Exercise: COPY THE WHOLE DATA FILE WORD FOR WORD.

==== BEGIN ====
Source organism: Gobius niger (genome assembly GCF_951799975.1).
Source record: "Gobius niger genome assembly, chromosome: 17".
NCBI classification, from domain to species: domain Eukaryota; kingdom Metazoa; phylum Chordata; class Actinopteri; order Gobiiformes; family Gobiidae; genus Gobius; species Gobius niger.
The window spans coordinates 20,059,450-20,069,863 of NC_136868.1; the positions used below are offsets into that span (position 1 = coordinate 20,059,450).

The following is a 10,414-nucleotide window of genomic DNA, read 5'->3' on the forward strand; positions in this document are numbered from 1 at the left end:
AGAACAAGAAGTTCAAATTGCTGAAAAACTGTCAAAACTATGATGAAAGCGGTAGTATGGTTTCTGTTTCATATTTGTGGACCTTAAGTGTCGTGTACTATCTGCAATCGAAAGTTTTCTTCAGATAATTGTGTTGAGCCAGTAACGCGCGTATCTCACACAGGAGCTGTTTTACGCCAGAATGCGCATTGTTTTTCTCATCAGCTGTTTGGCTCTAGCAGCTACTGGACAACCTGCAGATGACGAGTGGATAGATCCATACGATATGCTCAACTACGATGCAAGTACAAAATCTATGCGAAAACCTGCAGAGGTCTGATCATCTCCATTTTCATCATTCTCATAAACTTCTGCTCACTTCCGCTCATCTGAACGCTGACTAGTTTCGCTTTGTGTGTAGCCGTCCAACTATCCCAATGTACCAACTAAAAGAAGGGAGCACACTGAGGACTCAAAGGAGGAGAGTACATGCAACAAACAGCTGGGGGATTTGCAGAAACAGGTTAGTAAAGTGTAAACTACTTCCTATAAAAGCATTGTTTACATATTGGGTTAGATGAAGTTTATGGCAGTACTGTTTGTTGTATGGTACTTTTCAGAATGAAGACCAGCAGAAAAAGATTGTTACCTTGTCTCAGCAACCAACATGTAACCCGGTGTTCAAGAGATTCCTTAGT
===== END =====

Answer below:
Source organism: Gobius niger (genome assembly GCF_951799975.1).
Source record: "Gobius niger genome assembly, chromosome: 17".
NCBI classification, from domain to species: domain Eukaryota; kingdom Metazoa; phylum Chordata; class Actinopteri; order Gobiiformes; family Gobiidae; genus Gobius; species Gobius niger.
The window spans coordinates 20,059,450-20,069,863 of NC_136868.1; the positions used below are offsets into that span (position 1 = coordinate 20,059,450).

The following is a 10,414-nucleotide window of genomic DNA, read 5'->3' on the forward strand; positions in this document are numbered from 1 at the left end:
AGAACAAGAAGTTCAAATTGCTGAAAAACTGTCAAAACTATGATGAAAGCGGTAGTATGGTTTCTGTTTCATATTTGTGGACCTTAAGTGTCGTGTACTATCTGCAATCGAAAGTTTTCTTCAGATAATTGTGTTGAGCCAGTAACGCGCGTATCTCACACAGGAGCTGTTTTACGCCAGAATGCGCATTGTTTTTCTCATCAGCTGTTTGGCTCTAGCAGCTACTGGACAACCTGCAGATGACGAGTGGATAGATCCATACGATATGCTCAACTACGATGCAAGTACAAAATCTATGCGAAAACCTGCAGAGGTCTGATCATCTCCATTTTCATCATTCTCATAAACTTCTGCTCACTTCCGCTCATCTGAACGCTGACTAGTTTCGCTTTGTGTGTAGCCGTCCAACTATCCCAATGTACCAACTAAAAGAAGGGAGCACACTGAGGACTCAAAGGAGGAGAGTACATGCAACAAACAGCTGGGGGATTTGCAGAAACAGGTTAGTAAAGTGTAAACTACTTCCTATAAAAGCATTGTTTACATATTGGGTTAGATGAAGTTTATGGCAGTACTGTTTGTTGTATGGTACTTTTCAGAATGAAGACCAGCAGAAAAAGATTGTTACCTTGTCTCAGCAACCAACATGTAACCCGGTGTTCAAGAGATTCCTTAGT